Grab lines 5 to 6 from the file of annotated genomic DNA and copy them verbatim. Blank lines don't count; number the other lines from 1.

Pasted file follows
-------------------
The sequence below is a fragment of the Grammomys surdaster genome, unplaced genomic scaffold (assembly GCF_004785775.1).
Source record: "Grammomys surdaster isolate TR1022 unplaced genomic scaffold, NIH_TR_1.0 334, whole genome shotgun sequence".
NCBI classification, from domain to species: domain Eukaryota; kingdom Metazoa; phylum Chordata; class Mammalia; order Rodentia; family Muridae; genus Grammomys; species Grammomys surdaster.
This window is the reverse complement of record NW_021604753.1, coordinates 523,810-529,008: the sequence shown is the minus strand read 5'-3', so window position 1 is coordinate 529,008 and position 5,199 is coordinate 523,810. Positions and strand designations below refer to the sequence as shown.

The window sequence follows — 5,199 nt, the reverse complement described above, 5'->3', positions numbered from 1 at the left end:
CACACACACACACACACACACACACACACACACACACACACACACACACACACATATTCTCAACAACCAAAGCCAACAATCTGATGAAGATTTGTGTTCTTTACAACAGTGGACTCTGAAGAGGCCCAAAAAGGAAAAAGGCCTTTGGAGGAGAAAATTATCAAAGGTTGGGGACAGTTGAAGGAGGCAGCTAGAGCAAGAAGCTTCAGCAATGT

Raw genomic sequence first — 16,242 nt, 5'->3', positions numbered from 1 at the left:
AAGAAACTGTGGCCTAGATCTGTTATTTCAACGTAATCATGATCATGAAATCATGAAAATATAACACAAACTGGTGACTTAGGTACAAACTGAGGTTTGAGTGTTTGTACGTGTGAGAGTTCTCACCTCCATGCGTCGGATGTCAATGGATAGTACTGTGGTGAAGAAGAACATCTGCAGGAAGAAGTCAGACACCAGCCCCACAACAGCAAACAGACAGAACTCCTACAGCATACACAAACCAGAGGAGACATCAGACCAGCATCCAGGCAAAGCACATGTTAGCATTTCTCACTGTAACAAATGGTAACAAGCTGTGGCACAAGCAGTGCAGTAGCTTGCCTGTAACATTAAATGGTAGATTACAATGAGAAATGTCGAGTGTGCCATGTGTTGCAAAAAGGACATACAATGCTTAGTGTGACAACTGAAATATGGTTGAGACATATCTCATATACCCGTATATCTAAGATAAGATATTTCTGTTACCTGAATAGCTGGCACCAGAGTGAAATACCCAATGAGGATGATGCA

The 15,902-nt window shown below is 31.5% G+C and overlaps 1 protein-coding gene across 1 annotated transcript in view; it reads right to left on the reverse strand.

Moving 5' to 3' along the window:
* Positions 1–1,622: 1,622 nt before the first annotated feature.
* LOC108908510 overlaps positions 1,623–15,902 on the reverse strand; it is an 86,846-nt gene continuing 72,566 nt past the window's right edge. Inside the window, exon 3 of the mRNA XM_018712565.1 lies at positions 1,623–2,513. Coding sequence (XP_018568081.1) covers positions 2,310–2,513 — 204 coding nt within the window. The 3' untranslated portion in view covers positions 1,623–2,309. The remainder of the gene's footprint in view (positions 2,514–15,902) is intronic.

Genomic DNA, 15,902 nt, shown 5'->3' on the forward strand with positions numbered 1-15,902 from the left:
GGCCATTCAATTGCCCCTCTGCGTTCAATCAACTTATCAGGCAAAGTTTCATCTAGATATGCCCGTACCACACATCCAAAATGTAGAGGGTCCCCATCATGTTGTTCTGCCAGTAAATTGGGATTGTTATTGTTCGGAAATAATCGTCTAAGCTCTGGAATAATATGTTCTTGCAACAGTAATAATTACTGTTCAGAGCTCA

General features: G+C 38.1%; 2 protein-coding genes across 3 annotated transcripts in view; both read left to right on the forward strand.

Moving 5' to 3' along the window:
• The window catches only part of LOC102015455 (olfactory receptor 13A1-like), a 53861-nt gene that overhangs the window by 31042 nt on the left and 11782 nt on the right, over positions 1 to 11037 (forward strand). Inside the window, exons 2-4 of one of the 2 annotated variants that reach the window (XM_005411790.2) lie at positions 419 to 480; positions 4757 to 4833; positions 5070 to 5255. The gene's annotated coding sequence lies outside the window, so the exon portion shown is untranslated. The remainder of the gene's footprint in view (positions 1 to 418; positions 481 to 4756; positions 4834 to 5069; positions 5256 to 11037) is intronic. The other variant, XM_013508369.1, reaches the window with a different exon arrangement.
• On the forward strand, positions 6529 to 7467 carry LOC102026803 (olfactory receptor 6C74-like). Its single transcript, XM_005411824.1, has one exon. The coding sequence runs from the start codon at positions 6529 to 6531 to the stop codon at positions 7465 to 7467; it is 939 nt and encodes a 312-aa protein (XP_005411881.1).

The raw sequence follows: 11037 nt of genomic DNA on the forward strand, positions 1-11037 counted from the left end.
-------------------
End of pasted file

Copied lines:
The window sequence follows — 5,199 nt, the reverse complement described above, 5'->3', positions numbered from 1 at the left end:
CACACACACACACACACACACACACACACACACACACACACACACACACACACATATTCTCAACAACCAAAGCCAACAATCTGATGAAGATTTGTGTTCTTTACAACAGTGGACTCTGAAGAGGCCCAAAAAGGAAAAAGGCCTTTGGAGGAGAAAATTATCAAAGGTTGGGGACAGTTGAAGGAGGCAGCTAGAGCAAGAAGCTTCAGCAATGT